By Daniel R Gorin, MD, RVT, FACS

Like almost everyone you know, you have one of those new health insurance policies with a huge deductible. The months go by, and by the fall, you find that you have spent well over $1,000 on healthcare, and your deductible is used up for the year. This is the perfect time, you think, to have something done about those uncomfortable varicose veins that have been bothering you for years. Your insurance will cover the treatments, and you won’t have to pay anything out of pocket.

This is a great plan, right?

Over the past few years, there have been significant changes in health insurance, which have affected almost everyone. Most people are now covered by high-deductible plans, and often have to cover several thousand dollars of health care costs before their insurance kicks in. This has had the desired effect of having patients think more carefully about how they spend their healthcare dollars. Many patients, however, are putting off nonemergent medical care until they meet their deductible. This often turns out to be a poor strategy, particularly when it comes to the care of venous disease. More and more, vascular specialists are seeing patients show up in the last few months of the year, hoping to have evaluation and treatment of their venous disease before the end of the year, when their deductible restarts. For a number of reasons, they invariably wind up disappointed, and either delay their care further, or face increased costs to get the care they need.

There are a number of factors in the insurance coverage and care of patients with venous disease that cause particular problems with care that is delayed until an insurance deductible is met.

Almost all healthcare insurance companies require that patients with symptomatic venous disease and varicose veins complete a trial of “conservative treatment” prior to allowing them to have their veins definitively treated. This means a trial with a prescription strength “Class II” compression stocking. Most insurers require a six-week trial, although some require three months or more. This means that patients need to be seen and evaluated, have stockings prescribed, and then they need to be reevaluated after their trial period is done to document that they still have symptomatic venous disease. This is despite that fact that several trials have shown that essentially no patients are cured of their venous disease by using a compression stocking. What has been shown, however, is that patients who notice that wearing a stocking makes their legs feel better almost always improve a great deal once they have their veins treated. The requirement for a trial of compression stockings does significantly delay treatment for most patients, however.

The care of venous disease usually involves a number of steps, and often- takes three to six months to complete.

Patients need an initial evaluation, an ultrasound, and usually a stocking trial and reevaluation before treatment even begins. Treatment commonly involves a number of minor procedures for each leg, spaced at least a couple of weeks apart. It is a rare patient that can simply have an office evaluation, and then one procedure, and be completely treated.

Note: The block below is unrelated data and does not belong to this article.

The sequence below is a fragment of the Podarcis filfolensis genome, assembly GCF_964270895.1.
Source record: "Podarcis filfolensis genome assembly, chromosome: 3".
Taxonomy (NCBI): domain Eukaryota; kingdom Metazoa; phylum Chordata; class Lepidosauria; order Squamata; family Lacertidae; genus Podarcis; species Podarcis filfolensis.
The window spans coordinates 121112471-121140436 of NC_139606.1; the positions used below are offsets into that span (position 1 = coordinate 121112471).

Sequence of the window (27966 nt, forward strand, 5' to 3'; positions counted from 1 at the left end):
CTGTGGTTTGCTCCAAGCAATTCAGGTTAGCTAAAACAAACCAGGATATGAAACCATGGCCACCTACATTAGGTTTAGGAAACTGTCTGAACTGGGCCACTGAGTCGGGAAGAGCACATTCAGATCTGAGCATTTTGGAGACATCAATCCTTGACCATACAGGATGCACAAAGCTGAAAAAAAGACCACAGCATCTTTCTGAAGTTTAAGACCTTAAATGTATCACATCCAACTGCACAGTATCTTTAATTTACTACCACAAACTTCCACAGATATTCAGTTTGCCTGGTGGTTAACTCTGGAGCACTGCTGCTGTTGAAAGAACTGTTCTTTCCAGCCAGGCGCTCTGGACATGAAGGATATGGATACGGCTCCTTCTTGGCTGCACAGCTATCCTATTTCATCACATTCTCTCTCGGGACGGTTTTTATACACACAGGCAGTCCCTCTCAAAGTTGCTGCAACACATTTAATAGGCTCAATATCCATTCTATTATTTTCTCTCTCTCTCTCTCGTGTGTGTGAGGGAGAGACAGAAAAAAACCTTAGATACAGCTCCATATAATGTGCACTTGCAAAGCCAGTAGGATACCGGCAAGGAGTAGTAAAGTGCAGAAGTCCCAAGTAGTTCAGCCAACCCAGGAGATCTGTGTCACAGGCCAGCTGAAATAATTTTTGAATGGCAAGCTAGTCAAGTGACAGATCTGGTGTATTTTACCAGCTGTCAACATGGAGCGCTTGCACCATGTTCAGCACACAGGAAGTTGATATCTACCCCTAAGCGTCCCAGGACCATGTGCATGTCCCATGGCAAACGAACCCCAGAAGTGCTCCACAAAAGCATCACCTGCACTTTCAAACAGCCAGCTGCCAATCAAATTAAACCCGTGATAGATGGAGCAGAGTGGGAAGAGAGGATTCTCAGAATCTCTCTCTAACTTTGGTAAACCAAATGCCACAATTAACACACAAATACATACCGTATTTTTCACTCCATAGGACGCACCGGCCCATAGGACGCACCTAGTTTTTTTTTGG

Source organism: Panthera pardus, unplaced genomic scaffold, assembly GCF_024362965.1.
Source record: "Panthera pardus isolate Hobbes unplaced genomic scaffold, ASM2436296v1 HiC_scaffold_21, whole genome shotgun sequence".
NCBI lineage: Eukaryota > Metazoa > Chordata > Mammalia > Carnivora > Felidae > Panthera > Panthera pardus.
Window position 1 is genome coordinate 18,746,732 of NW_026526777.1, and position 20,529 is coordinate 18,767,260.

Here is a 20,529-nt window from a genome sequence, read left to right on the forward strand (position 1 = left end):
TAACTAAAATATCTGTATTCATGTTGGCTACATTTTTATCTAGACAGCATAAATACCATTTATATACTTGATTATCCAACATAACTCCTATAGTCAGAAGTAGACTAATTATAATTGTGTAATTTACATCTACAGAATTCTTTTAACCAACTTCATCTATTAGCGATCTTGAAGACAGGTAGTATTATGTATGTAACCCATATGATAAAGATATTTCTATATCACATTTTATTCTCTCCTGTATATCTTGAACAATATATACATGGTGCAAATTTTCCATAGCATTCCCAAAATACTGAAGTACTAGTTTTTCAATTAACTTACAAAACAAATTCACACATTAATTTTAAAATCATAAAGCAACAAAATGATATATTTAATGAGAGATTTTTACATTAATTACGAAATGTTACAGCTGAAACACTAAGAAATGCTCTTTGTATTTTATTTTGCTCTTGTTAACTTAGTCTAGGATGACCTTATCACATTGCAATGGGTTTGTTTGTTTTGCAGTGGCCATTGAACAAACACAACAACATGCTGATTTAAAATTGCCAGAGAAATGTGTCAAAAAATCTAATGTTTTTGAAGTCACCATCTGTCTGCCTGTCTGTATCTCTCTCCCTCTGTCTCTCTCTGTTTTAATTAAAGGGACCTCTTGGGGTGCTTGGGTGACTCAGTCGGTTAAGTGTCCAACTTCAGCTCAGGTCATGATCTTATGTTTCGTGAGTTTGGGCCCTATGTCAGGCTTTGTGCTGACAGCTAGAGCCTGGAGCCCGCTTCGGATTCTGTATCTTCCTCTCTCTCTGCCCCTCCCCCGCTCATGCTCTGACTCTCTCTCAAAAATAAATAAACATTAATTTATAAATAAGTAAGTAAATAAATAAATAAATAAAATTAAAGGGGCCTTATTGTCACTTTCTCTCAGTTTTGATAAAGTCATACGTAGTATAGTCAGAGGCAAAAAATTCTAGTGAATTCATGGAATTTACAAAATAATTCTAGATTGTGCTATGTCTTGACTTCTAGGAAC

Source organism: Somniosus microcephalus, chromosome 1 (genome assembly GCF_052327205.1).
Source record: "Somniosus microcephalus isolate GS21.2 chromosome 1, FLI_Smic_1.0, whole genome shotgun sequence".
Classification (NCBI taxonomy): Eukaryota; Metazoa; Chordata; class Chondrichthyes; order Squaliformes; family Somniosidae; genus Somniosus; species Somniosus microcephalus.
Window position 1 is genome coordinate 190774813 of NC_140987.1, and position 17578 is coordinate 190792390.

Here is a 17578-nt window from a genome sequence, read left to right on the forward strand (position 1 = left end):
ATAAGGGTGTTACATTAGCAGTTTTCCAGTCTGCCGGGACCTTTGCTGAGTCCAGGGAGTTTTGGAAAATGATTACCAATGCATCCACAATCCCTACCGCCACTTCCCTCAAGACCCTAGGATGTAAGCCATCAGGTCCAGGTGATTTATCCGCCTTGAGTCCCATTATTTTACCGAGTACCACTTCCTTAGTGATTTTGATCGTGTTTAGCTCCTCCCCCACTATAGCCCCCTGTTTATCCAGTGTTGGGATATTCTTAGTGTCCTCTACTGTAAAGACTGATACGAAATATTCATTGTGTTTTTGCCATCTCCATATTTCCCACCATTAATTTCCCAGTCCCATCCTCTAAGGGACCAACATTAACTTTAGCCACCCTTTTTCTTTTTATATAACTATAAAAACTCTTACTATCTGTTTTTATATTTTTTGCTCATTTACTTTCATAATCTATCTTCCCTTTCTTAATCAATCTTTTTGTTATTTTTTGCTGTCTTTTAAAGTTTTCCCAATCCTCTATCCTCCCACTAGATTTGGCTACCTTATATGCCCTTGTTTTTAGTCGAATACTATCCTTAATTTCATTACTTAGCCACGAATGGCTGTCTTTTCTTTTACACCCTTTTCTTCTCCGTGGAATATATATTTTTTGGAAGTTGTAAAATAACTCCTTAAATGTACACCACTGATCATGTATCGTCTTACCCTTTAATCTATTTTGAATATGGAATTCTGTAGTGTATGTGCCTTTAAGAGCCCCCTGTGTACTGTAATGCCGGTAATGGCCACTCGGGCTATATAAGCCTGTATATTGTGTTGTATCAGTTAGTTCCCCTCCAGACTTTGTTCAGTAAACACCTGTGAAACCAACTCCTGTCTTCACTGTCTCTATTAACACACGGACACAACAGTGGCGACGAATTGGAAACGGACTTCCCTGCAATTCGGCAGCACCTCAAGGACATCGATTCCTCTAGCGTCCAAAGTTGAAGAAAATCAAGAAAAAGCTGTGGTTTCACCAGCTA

In addition, vascular specialists who treat veins are usually very busy, with packed schedules that are full for weeks or even months. This is particularly true in Massachusetts, where some insurance providers require that a physician who wants to treat venous disease have their vein center formally accredited by the Intersocietal Accreditation Commission (intersocietal.org). Getting formally accredited is fairly time-consuming and expensive, and has decreased the number of physicians in our state who treat varicose veins. You may be able to find a physician who will treat you outside of an accredited vein center, but all of the most experienced and best-trained vein specialists practice in accredited vein centers.

Lastly, because most people now have high-deductible plans, large numbers of patients are waiting until the last few months of the year to see a specialist about their varicose veins. This means that veins specialists’ offices are seeing a huge rush of patients during that time. It winds up being simply impossible to get almost anyone fully treated before they begin a new year on their insurance plan, and start with a new four-figure deductible.

What can you do? If you have significant varicose veins, with tired, itchy, achy legs, ankle swelling, skin changes, or restless legs, get in to see a specialist early. The initial evaluation is not that costly. You can be evaluated, complete your stocking trial and ultrasound evaluation, and know exactly what will be needed to treat your venous disease. That will give you plenty of time to plan the best time for you to be treated.

Daniel R Gorin, MD, RVT, FACS, is a physician with Southeastern Vein Specialists. He can be reached at (508) 775-1984 or southeasternveinspecialists.com.